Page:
With its 30-feet high, nine-sided walls, Graterford Prison, near Philadelphia, encloses 62 acres and houses 3,500 inmates, two-thirds of whom are African-American. Described as “clunky, decrepit, and unconducive to orderliness,” it’s no longer the state-of-the-art penitentiary it was built to be when it opened in 1931.
Into Graterford’s maelstrom of humanity walks Joshua Dubler, an assistant professor of religion at the University of Rochester, who chronicles what goes on inside the prison’s chapel for one week, 12 hours a day. “Down in the Chapel” offers a comprehensive account of the give and take among five chaplains, 15 prisoners, various volunteers, two prison guards, and hundreds of religious adherents who frequent the chapel. It reveals the dynamics of individual faith, the struggles of interpersonal relationships, the ongoing philosophical and theological debates among contending believers, and the day-to-day banter that marks time in a prison and sustains sanity.
What Dubler discovers is not a prison chapel that transforms inmates into compliant cons or that provides a convenient setting to use religion to beat the system. Rather, “religion at Graterford makes incarcerated men feel free even as it crafts the cosmos in the prison’s regimented image.” And that is its salvation for the mix of prisoners who enter the chapel’s doors.
Dubler, an ethnographer who spent a year in the chapel researching his dissertation that became a book, describes the sociological and historical background of America’s prisons exposing the failures of the system and showing how religion in this particular penitentiary works. “It works to replicate itself inside its residents’ bodies and minds; once there, it helps to pass the time, to give a man tools to survive this boring, scary, and sad place, both in isolation and together with his fellow men.”
Never advocating for a particular religion – he calls himself a secular Jew – Dubler still recognizes the value of religion to structure an inmate’s life, providing each a distinct lodestar for living. Catholics, varieties of Protestants, Muslims, Jews, Wiccans, followers of Native American spirituality, atheists (yes, some show up for chapel activities) and disciples of various off-shoot religions mirror the religious pluralism of any sizable city in this country.
How these adherents – including Teddy, a Christian, serving life for murder, burglary and arson; and Baraka, a Muslim, convicted of homicide – interact is Dubler’s fly-on-the-wall account. While his reporting is engaging and detailed, lengthy descriptions of each day challenge the reader to stay with him. Yet, his exhaustive reporting rewards those who want an insider’s look, filtered as it may be, at how inmates live, many of whom have little hope of ever leaving prison.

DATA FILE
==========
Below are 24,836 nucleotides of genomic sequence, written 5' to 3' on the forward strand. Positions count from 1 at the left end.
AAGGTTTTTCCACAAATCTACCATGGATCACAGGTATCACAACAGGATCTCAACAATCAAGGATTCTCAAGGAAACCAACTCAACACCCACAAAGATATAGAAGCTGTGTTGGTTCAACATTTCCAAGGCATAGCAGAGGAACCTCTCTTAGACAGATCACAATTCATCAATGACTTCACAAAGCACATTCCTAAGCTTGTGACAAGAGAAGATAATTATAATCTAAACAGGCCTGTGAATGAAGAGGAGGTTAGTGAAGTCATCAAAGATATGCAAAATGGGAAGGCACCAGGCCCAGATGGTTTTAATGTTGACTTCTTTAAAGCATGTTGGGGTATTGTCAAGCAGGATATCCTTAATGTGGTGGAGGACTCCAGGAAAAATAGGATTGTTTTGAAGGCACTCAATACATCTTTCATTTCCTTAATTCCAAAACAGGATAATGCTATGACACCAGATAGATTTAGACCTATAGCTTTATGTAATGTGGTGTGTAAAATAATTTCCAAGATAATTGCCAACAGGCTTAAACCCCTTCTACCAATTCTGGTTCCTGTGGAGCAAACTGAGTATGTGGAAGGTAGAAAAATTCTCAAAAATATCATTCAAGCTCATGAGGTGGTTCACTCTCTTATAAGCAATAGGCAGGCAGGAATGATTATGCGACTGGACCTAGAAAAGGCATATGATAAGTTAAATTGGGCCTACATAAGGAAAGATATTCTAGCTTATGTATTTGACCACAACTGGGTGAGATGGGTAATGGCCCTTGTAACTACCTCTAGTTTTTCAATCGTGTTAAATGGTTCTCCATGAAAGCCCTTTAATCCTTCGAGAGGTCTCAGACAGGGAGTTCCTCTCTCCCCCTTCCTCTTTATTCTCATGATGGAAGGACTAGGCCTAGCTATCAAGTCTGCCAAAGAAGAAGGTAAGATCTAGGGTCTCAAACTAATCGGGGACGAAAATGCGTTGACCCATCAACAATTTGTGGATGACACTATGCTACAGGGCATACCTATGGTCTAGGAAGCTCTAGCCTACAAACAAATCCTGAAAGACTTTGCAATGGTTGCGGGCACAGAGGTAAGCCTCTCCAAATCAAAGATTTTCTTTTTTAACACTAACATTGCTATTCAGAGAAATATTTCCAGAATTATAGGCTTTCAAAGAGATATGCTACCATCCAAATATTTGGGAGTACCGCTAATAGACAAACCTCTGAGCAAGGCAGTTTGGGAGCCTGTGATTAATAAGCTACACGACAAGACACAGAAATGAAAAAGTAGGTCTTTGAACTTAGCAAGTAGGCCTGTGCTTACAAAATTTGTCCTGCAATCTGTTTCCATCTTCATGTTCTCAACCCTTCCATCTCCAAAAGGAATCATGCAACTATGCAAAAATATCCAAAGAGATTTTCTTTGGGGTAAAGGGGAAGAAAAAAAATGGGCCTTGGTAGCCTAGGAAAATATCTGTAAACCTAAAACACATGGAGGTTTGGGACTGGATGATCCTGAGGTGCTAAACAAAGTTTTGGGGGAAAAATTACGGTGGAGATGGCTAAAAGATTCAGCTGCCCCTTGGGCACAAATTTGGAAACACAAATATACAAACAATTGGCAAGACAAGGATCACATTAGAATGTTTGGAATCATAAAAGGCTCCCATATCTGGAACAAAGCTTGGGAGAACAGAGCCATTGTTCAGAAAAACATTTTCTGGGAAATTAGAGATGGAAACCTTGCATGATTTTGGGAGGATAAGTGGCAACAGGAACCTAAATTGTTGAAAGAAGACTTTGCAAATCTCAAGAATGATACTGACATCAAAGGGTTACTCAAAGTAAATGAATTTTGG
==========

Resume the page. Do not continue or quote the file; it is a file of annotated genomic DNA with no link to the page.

After recounting a week’s worth of events and conversations, Dubler comes up with 10 theses about religious life at Graterford Prison. His conclusions underscore the fact that religious sentiments and attitudes are not so different from what’s found outside prison walls.
“Religion at Graterford Prison exudes the confidence and creativity that has dominated American religion and spirituality for the last 200 years,” he posits as Thesis 1. “As it is said,” quotes Dubler of the disparate believers’ common credo at Graterford: “Because by all rights I should be dead ten times over, I know that God has a special plan for me.” What religious person doesn’t proclaim the latter part of that statement as an article of faith?
But one man’s God-directed plan needn’t negate another’s at Graterford. As Thesis 2 asserts: “In principle, as long as a guy is what chapel regulars call ‘God conscious,’ his beliefs in some other God needn’t be a threat to me.” It’s the corollary to what is practiced by the unincarcerated and that undergirds American religious freedom and its derivative tribalism: “Thou shalt believe. Believe in one thing, whatever that thing may be.” Hasn’t that become bottom-line belief for countless people, whether religious or not?
What is evident over the course of the encounters between chapelgoers and between individual convicts and Dubler is that religion in this prison is more than a spiritual sedative. “Religion at Graterford is decidedly of its time,” he states. “In this era of carceral control, as educational and therapeutic opportunities have withered, increasingly, if a prisoner is looking to work on himself spiritually or intellectually, he will venture down to the chapel to do so.”
And that brings the 82-year-old prison full circle. Dubler notes: “In its perverse and roundabout way, then, religion at Graterford honors the penitentiary’s founding mission, producing men who regard themselves as transformed, and indeed, in a variety of ways, they are.”
Dubler’s account of prison life in a prison chapel is a compelling look at the way religion defines individual inmates while inviting those of us on the other side of those massive walls to ponder how we are serving time, using and abusing religion.
UPDATE: A new $400 million prison to replace Graterford is expected to be completed in 2015. It will house 4,000 inmates.